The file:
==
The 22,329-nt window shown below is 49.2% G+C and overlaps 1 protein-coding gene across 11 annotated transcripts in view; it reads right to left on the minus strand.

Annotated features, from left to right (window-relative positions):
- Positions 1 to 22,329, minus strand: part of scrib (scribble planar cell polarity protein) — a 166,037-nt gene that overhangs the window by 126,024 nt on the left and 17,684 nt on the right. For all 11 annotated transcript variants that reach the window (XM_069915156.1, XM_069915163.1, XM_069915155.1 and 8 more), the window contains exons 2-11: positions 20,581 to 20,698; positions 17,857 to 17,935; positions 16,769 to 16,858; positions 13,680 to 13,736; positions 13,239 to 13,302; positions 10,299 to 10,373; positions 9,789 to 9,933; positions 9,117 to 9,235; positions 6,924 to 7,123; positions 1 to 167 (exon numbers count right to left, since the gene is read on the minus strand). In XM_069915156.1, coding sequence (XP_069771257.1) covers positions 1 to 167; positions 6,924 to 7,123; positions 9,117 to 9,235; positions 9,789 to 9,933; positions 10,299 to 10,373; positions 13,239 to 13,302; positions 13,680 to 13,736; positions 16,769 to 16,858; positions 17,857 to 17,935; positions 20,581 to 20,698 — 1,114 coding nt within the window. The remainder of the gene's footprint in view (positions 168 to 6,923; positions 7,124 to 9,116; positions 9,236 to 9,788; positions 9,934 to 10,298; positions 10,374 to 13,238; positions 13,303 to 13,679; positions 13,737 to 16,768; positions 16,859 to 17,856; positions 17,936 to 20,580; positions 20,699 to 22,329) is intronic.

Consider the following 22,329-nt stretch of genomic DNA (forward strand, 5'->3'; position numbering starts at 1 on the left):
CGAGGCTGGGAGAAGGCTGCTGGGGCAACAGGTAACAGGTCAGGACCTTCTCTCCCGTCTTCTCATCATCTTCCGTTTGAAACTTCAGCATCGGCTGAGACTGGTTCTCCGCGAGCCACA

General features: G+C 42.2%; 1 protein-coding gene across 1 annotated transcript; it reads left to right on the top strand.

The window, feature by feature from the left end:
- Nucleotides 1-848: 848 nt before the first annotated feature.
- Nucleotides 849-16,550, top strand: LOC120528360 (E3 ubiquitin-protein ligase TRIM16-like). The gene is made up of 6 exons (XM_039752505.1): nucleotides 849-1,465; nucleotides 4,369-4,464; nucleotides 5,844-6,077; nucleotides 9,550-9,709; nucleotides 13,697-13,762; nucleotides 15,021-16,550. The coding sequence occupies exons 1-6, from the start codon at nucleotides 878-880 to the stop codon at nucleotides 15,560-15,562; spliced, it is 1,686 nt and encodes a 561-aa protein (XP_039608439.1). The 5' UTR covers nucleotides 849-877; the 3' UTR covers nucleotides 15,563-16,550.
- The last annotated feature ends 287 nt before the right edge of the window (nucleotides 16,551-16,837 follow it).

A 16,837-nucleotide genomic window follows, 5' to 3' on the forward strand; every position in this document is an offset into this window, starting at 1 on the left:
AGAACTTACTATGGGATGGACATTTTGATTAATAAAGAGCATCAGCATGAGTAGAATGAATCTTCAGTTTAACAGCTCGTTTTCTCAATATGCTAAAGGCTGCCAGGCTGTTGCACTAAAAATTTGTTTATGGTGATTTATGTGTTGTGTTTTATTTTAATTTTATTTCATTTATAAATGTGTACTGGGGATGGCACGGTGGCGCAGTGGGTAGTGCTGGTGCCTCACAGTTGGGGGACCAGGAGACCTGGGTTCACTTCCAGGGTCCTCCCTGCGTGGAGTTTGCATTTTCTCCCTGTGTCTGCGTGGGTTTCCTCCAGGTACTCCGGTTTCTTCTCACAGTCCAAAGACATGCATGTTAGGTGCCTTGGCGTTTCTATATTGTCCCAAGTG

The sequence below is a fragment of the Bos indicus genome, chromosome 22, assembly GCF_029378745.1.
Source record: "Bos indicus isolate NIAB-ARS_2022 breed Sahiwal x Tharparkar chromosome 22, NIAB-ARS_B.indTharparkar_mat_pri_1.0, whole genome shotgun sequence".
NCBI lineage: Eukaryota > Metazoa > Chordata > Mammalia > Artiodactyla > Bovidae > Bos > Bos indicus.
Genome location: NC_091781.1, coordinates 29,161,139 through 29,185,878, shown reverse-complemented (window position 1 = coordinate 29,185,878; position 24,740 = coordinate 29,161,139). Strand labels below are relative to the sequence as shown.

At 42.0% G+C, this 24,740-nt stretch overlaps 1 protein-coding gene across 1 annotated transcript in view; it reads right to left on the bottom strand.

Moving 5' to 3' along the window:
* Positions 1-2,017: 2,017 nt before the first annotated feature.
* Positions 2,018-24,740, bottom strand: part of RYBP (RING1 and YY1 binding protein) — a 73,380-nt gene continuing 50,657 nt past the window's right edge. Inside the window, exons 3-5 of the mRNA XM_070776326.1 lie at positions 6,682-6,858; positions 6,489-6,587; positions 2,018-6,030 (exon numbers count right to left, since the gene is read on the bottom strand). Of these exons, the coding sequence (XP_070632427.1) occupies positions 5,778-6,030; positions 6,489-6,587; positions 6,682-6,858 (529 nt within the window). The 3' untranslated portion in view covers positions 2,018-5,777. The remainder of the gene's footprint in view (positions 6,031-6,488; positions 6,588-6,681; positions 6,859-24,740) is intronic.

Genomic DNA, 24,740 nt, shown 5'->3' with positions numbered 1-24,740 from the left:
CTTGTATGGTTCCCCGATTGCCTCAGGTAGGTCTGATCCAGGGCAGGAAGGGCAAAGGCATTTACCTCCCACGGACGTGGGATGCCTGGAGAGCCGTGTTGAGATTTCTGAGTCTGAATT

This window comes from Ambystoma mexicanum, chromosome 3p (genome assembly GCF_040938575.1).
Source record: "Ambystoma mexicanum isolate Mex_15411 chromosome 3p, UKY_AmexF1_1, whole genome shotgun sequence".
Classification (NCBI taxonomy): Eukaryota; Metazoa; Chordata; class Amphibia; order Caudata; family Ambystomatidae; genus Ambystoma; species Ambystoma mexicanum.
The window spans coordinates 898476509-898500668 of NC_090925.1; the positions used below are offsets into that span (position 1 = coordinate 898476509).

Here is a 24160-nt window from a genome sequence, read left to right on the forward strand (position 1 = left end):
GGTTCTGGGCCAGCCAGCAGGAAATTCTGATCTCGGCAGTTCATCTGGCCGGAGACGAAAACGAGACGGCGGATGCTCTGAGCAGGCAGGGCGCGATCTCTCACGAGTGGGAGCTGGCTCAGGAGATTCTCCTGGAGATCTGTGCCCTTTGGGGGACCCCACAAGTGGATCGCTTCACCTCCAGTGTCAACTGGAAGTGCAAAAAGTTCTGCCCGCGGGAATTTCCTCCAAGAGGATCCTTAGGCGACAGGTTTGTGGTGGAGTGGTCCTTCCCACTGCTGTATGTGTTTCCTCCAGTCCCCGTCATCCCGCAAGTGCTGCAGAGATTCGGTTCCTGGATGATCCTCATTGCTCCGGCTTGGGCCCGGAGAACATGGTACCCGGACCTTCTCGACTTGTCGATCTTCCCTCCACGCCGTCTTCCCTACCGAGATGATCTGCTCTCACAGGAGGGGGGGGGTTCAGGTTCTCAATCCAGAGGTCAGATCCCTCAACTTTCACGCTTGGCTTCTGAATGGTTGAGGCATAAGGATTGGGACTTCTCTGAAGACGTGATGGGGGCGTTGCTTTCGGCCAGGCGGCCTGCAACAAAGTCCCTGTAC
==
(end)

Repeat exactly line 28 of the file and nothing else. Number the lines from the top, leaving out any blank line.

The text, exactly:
GGTTCTGGGCCAGCCAGCAGGAAATTCTGATCTCGGCAGTTCATCTGGCCGGAGACGAAAACGAGACGGCGGATGCTCTGAGCAGGCAGGGCGCGATCTCTCACGAGTGGGAGCTGGCTCAGGAGATTCTCCTGGAGATCTGTGCCCTTTGGGGGACCCCACAAGTGGATCGCTTCACCTCCAGTGTCAACTGGAAGTGCAAAAAGTTCTGCCCGCGGGAATTTCCTCCAAGAGGATCCTTAGGCGACAGGTTTGTGGTGGAGTGGTCCTTCCCACTGCTGTATGTGTTTCCTCCAGTCCCCGTCATCCCGCAAGTGCTGCAGAGATTCGGTTCCTGGATGATCCTCATTGCTCCGGCTTGGGCCCGGAGAACATGGTACCCGGACCTTCTCGACTTGTCGATCTTCCCTCCACGCCGTCTTCCCTACCGAGATGATCTGCTCTCACAGGAGGGGGGGGGTTCAGGTTCTCAATCCAGAGGTCAGATCCCTCAACTTTCACGCTTGGCTTCTGAATGGTTGAGGCATAAGGATTGGGACTTCTCTGAAGACGTGATGGGGGCGTTGCTTTCGGCCAGGCGGCCTGCAACAAAGTCCCTGTAC